4.6" Partial Stegodon Molar - Indonesia

This is a 4.6" long, partial, fossil molar of a Stegodon. It was collected from Pleistocene aged deposits in Indonesia.

Stegodon is a genus of the extinct subfamily Stegodontinae of the order Proboscidea. In the past, Stegodonts were believed to be the ancestors of the true elephants and mammoths, but currently they are believed to have no modern descendants. Stegodonts were one of the largest proboscideans with some species reaching over 12 feet tall and weighing over 12 tons.

An artists reconstruction of a Stegodon. 
 Creative Commons License
An artists reconstruction of a Stegodon.
Creative Commons License

Stegodonts were present from 11.6 million years ago to the late Pleistocene. There are unconfirmed records of regional survival until 4,100 years ago. Fossils are found in Asian and African strata dating from the late Miocene. They lived in large parts of Asia, East and Central Africa and North America during the Pliocene and Pleistocene epochs.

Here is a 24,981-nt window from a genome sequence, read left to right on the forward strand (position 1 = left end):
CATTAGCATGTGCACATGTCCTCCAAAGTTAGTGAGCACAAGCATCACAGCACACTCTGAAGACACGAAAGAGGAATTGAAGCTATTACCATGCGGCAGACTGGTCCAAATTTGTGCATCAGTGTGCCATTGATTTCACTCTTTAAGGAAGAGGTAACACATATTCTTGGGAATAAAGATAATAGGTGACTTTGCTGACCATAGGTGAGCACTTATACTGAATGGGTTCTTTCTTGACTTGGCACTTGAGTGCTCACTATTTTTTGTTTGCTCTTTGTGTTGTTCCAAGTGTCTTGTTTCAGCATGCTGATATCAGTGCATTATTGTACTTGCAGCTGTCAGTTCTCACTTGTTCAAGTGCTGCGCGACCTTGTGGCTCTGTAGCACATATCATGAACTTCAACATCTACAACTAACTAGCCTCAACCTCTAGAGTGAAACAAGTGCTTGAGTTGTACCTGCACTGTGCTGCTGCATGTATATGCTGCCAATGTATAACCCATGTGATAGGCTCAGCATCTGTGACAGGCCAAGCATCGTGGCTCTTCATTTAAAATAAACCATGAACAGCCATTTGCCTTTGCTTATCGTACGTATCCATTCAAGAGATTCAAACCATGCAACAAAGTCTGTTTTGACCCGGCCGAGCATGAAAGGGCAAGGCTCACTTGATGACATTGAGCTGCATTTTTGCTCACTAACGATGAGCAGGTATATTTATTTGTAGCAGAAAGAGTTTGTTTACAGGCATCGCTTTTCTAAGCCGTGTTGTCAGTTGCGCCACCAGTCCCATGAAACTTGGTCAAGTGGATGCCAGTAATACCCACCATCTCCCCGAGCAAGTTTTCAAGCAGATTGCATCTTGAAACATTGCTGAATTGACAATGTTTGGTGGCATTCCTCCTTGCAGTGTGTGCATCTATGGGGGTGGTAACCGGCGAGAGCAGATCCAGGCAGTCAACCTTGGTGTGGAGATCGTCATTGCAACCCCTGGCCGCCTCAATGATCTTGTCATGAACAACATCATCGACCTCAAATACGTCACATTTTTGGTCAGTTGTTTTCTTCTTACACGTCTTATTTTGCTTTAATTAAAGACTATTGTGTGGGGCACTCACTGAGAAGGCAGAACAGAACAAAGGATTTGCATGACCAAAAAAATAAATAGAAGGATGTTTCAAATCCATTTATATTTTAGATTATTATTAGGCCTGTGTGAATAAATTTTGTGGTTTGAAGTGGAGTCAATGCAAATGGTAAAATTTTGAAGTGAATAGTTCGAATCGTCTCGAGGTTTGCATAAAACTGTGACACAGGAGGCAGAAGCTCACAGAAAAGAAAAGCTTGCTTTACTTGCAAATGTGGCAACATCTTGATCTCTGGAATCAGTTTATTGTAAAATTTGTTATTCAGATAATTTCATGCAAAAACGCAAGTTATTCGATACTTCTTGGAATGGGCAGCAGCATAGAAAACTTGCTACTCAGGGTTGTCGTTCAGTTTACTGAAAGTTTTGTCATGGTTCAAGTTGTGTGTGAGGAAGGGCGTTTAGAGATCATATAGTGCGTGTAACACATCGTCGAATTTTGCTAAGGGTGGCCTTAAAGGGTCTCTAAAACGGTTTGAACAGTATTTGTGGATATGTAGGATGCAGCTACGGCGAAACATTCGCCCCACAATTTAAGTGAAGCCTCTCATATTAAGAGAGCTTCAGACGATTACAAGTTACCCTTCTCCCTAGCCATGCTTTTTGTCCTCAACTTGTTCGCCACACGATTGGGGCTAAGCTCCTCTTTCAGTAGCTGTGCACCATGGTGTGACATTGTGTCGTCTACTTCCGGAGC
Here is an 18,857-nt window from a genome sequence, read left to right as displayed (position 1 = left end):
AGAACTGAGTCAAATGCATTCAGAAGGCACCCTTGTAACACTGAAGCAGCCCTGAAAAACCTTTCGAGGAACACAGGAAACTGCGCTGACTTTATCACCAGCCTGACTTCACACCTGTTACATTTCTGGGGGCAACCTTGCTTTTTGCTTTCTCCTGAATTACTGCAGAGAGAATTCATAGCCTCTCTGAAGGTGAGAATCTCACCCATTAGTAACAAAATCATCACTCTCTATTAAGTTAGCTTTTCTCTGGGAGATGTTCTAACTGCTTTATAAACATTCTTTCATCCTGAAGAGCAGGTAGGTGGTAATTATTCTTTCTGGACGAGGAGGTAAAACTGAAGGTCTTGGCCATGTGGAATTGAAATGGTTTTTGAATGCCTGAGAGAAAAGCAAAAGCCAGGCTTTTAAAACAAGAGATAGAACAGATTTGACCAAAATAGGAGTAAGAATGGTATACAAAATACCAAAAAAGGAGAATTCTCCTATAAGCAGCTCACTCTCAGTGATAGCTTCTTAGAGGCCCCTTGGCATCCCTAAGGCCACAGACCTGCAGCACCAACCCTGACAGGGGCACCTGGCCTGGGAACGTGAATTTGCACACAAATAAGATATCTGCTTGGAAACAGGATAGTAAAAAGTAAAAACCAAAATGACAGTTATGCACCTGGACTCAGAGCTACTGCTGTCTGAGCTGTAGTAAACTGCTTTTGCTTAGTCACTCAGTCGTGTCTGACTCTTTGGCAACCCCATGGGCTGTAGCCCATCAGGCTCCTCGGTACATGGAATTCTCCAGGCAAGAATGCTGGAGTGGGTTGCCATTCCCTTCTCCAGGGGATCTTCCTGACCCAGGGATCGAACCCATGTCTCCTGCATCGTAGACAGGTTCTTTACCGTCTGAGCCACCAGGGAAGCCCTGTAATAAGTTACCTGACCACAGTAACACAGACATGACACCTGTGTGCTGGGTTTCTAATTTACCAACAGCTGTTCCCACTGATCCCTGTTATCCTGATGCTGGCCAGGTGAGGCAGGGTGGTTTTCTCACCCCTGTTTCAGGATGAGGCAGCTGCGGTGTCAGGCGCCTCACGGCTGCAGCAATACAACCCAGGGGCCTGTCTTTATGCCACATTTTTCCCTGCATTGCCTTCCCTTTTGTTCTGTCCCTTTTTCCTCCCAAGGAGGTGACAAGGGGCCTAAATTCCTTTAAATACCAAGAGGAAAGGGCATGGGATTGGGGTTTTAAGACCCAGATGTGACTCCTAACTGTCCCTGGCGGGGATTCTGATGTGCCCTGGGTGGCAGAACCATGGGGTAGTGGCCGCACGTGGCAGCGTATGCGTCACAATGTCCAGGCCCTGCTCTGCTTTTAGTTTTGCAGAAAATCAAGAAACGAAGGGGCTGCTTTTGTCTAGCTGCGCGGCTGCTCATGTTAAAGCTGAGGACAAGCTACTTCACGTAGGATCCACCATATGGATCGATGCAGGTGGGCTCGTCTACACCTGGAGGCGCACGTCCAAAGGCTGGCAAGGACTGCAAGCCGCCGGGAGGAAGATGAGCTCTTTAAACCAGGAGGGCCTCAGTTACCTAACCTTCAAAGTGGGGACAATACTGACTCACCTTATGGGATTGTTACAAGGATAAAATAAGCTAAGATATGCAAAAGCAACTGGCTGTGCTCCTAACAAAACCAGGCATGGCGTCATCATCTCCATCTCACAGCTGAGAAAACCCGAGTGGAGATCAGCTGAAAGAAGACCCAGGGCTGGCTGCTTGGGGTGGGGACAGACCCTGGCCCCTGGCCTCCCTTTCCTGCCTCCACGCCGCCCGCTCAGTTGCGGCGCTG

Similar to modern-day elephants, stegodonts were likely good swimmers, as their fossils are frequently encountered on Asian islands (such as Sulawesi, Flores, Timor, Sumba in Indonesia; Luzon and Mindanao in the Philippines; Taiwan; and Japan), all locations not connected by land bridges with the Asian continent even during periods of low sea-level (during the cold phases of the Pleistocene).
Java, Indonesia
4.6" long, 3.6" wide
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